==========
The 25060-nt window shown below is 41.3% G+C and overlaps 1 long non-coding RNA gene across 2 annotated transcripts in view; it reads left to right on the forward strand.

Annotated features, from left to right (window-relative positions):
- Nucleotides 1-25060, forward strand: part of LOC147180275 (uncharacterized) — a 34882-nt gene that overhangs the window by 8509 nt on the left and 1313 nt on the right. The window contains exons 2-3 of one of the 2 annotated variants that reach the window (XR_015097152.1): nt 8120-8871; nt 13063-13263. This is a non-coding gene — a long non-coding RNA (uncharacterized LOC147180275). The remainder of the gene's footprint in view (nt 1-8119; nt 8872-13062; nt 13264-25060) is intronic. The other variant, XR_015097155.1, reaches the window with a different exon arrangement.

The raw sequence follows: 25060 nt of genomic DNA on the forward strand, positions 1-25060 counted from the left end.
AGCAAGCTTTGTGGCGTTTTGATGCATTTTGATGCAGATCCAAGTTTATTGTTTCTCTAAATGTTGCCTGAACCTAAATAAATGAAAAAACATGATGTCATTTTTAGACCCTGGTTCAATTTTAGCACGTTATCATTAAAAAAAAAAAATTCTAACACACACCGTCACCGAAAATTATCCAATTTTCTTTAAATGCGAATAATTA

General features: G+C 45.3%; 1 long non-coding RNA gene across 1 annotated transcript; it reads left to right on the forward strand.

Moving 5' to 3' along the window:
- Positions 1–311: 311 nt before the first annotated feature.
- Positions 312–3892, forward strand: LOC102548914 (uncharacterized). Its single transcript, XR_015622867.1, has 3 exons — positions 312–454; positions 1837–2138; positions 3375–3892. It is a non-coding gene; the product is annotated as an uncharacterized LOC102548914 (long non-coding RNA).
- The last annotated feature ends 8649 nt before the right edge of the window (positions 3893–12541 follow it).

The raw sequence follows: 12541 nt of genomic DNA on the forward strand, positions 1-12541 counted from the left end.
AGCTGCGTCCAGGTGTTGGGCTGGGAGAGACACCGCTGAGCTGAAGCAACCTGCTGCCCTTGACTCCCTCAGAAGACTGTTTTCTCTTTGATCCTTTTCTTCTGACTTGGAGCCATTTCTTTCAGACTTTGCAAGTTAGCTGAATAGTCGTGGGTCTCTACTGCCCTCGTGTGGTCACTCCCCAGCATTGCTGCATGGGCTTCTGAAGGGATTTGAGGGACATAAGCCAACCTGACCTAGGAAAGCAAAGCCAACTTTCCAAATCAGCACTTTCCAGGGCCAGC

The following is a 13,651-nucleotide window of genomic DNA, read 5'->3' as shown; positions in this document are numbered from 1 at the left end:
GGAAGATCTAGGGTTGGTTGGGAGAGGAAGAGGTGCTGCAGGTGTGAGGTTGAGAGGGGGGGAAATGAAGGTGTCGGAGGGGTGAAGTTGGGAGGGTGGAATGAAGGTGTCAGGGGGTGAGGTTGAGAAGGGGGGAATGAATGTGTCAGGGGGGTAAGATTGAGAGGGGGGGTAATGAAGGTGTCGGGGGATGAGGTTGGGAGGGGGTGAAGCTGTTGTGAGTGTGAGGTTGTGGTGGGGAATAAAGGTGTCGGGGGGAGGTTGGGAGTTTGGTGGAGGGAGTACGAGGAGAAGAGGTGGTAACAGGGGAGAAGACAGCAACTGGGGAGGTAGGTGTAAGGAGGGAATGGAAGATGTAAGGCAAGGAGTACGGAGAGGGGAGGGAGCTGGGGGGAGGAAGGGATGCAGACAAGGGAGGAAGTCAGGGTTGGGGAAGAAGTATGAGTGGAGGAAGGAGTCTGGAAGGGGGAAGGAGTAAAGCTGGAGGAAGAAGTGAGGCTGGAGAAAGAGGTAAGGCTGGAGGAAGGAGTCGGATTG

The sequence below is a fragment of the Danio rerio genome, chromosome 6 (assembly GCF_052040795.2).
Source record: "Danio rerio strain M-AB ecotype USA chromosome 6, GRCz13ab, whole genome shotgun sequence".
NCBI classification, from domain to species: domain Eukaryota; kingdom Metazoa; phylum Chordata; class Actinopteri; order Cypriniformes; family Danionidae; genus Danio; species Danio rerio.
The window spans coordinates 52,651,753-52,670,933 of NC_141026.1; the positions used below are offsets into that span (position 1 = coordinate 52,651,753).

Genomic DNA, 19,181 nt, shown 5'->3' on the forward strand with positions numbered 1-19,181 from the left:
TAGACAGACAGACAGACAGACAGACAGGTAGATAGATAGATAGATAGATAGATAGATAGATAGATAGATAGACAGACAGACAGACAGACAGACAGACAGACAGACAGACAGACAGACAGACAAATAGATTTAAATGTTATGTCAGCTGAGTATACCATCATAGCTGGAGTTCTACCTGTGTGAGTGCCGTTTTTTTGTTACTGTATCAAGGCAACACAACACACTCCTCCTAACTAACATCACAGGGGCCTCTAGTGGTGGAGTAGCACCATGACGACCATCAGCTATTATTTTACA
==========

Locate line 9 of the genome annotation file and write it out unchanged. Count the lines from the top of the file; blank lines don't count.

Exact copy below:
- Positions 312–3892, forward strand: LOC102548914 (uncharacterized). Its single transcript, XR_015622867.1, has 3 exons — positions 312–454; positions 1837–2138; positions 3375–3892. It is a non-coding gene; the product is annotated as an uncharacterized LOC102548914 (long non-coding RNA).